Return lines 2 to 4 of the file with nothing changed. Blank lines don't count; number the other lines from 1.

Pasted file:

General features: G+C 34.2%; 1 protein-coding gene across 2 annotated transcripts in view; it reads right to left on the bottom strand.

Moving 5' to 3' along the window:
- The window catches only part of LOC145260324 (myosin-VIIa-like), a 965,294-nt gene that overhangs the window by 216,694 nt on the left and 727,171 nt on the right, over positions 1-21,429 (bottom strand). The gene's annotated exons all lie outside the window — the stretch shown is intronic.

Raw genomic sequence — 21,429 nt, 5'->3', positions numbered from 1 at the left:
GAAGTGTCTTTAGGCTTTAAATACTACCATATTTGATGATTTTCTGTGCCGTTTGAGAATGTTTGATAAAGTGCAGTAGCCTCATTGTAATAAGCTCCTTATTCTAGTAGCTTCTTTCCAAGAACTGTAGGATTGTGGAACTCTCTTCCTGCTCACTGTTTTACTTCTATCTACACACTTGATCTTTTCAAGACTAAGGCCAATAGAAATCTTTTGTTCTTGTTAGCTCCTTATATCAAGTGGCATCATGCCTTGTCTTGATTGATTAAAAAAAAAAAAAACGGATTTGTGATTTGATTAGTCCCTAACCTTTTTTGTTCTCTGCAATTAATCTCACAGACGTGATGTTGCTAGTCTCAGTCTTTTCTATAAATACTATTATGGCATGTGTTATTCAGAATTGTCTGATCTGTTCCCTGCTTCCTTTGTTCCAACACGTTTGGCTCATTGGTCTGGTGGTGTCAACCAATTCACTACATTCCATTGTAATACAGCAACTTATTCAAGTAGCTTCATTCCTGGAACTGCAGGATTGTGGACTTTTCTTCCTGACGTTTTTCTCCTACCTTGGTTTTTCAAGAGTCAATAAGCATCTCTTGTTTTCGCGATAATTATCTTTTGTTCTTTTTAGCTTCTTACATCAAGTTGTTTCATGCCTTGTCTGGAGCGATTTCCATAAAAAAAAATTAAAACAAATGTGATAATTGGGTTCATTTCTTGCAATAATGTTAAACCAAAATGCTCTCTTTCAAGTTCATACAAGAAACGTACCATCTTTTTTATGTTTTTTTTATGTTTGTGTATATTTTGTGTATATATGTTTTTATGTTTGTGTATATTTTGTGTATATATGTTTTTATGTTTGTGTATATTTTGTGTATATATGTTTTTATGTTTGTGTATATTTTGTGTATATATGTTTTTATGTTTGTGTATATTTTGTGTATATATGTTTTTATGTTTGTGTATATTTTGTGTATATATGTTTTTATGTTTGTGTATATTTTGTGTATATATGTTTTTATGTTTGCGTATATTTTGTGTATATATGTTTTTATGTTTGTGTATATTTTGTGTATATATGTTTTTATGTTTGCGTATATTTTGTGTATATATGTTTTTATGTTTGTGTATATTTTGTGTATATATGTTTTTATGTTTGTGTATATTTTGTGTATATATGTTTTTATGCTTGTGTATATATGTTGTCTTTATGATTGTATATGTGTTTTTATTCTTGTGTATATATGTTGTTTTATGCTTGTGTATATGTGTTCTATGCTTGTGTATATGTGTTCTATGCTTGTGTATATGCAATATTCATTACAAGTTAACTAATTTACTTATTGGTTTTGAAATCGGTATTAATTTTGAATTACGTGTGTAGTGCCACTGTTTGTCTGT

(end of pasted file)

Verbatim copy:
Moving 5' to 3' along the window:
- The window catches only part of LOC145260324 (myosin-VIIa-like), a 965,294-nt gene that overhangs the window by 216,694 nt on the left and 727,171 nt on the right, over positions 1-21,429 (bottom strand). The gene's annotated exons all lie outside the window — the stretch shown is intronic.

Raw genomic sequence — 21,429 nt, 5'->3', positions numbered from 1 at the left: